In all the reportage and commentary on the killing of Gen. Qassem Soleimani, I haven't seen much mention of an interesting parallel between the Iranian mullah regime's attacks on America this past week and its attacks when it first came to power 40 years ago.
The similarity is that both times, the Iranian regime violated diplomatic immunity. In 1979, it seized 52 American diplomats and held them hostage for 444 days, releasing them only on the day former President Ronald Reagan took office. Last week they attacked the U.S. embassy in Baghdad after launching multiple attacks on U.S. troops in Iraq.
Diplomatic immunity is perhaps the oldest and most basic principle of international law. It's been sanctioned by international agreements and observed — even by Hitler and Stalin — for at least three centuries. Violation of diplomatic immunity is an act of war.
Iran's attacks on diplomats reveal it as an outlaw regime.
That's why it promulgated the fiction that "students" seized and controlled the hostages beyond the government's control. In the past week, leading American media have echoed the mullah regime's latest fictions, calling those who attacked the U.S. Embassy "mourners" (The New York Times) or "protesters" (The Washington Post). That's in line with The Post's headlines describing Islamic State leader Abu Bakr al-Baghdadi as "an austere religious scholar" and calling Soleimani "Iran's most revered military leader."
American media giants' ready endorsement of a tyrannical regime's propaganda labels shouldn't fool anyone. "The whole 'protest' against the United States Embassy compound in Baghdad last week was almost certainly a Soleimani-staged operation," The Times' Thomas Friedman wrote last week. It was not a spontaneous attack by "mourners" or "protesters," just as the hostage taking in 1979 was the work not of "students" but of the regime.
Much media commentary following Soleimani's death dwelled on the possibility — clearly relished by some commentators — that Iran would retaliate violently against the United States. Few bothered to note that the embassy attack followed weeks of violent attacks — oil tankers seized, a drone downed, bombs lobbed at a Saudi oil refinery and rockets at U.S. troops.
Iran's retaliation so far seems perfunctory. It's possible Iran will attack the "great Satan" more aggressively later — or that it will halt its attacks, as it did after Reagan ordered sorties that sank some of its ships in 1988.
In the meantime, former President Barack Obama and his administration hoped for the permanence of its Joint Comprehensive Plan of Action nuclear agreement with Iran — which never had majority support in Congress. Those hopes were shattered by Trump's withdrawal in May 2018. And there's little or no evidence that Iran ever became the cooperative partner in the Middle East that Obama expected.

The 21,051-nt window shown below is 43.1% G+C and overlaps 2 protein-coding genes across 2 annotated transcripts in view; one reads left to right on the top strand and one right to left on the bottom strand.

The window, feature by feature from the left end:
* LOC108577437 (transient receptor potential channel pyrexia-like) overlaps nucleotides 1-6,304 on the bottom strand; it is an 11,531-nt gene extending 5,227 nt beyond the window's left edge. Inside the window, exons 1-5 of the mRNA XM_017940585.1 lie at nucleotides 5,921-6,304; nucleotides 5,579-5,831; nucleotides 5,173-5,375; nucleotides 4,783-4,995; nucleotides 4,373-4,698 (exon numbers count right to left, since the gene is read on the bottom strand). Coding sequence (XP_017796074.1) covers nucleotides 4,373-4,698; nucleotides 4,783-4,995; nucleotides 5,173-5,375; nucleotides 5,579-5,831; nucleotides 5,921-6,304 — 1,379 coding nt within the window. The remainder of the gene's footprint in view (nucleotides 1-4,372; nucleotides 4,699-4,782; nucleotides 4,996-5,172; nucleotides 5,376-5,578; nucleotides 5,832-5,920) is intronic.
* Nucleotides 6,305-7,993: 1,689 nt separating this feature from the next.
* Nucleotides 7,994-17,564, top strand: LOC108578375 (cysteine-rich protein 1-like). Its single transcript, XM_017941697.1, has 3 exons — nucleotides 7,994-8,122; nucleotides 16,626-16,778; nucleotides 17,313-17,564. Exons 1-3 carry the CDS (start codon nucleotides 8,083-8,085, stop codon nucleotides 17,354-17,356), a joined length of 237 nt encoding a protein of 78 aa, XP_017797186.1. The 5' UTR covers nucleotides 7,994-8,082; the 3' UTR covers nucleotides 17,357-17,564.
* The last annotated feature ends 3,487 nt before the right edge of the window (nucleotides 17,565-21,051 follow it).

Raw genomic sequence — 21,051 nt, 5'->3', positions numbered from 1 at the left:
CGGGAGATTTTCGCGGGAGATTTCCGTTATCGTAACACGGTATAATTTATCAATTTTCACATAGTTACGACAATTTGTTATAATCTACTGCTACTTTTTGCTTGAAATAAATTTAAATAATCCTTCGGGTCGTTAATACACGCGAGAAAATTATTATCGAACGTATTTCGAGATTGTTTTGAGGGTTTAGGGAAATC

Distaste for this president is obviously warping many critics' judgment. Without losing a beat, Democrats like Sen. Chris Murphy moved from criticizing Trump's inaction to criticizing Trump's action. News stories depicting Trump's decision as impulsive and not based on serious military planning were, without acknowledgement, contradicted by news stories the next day.
Actually, it's possible for a knowledgeable observer not afflicted with Trump Derangement Syndrome to discern a coherent foreign policy strategy, "a bold agenda internationally and a deeply controversial one at home," as Walter Russell Mead wrote this week in the Wall Street Journal. "Confrontation with Iran, competition with China, outreach to Russia."
Does "confrontation" mean, as the New Yorker's military correspondent Dexter Filkins argues, regime change in Iran? Critics treat that as unthinkable, yet it would be welcomed by millions of Iranians. Those who care about human rights should not mourn the end of a thug-ocracy that throws gay men off high-rises and beats up women whose headscarves slip down.
It's possible to encourage peaceful regime change. Reagan administration policies in the 1980s helped to undermine the communist regimes in Eastern Europe and unravel the Soviet Union — things almost no experts thought could happen.
Iran's mullah regime has lasted for 40 years, about as long as the communist satellite regimes in Eastern Europe. Is it totally unrealistic to hope that it might peacefully disappear as well?
It is clear that Obama's attempted rapprochement with the Iranian regime has failed, and it seems possible that the elimination of its most aggressive promoter of terrorism and the Trump crackdown on its economy are attempts to provoke peaceful regime change.
Meanwhile, Donald Trump was justified under international law to respond with military force to a violation of diplomatic immunity — an act of war — just as then-President Jimmy Carter was 40 years ago when he authorized the hostage rescue raid in Iran.
Carter's attempt unhappily failed, and the regime stayed in place. Trump's action succeeded — and we'll see what happens next.
Michael Barone is a senior political analyst for the Washington Examiner, resident fellow at the American Enterprise Institute and longtime co-author of The Almanac of American Politics.
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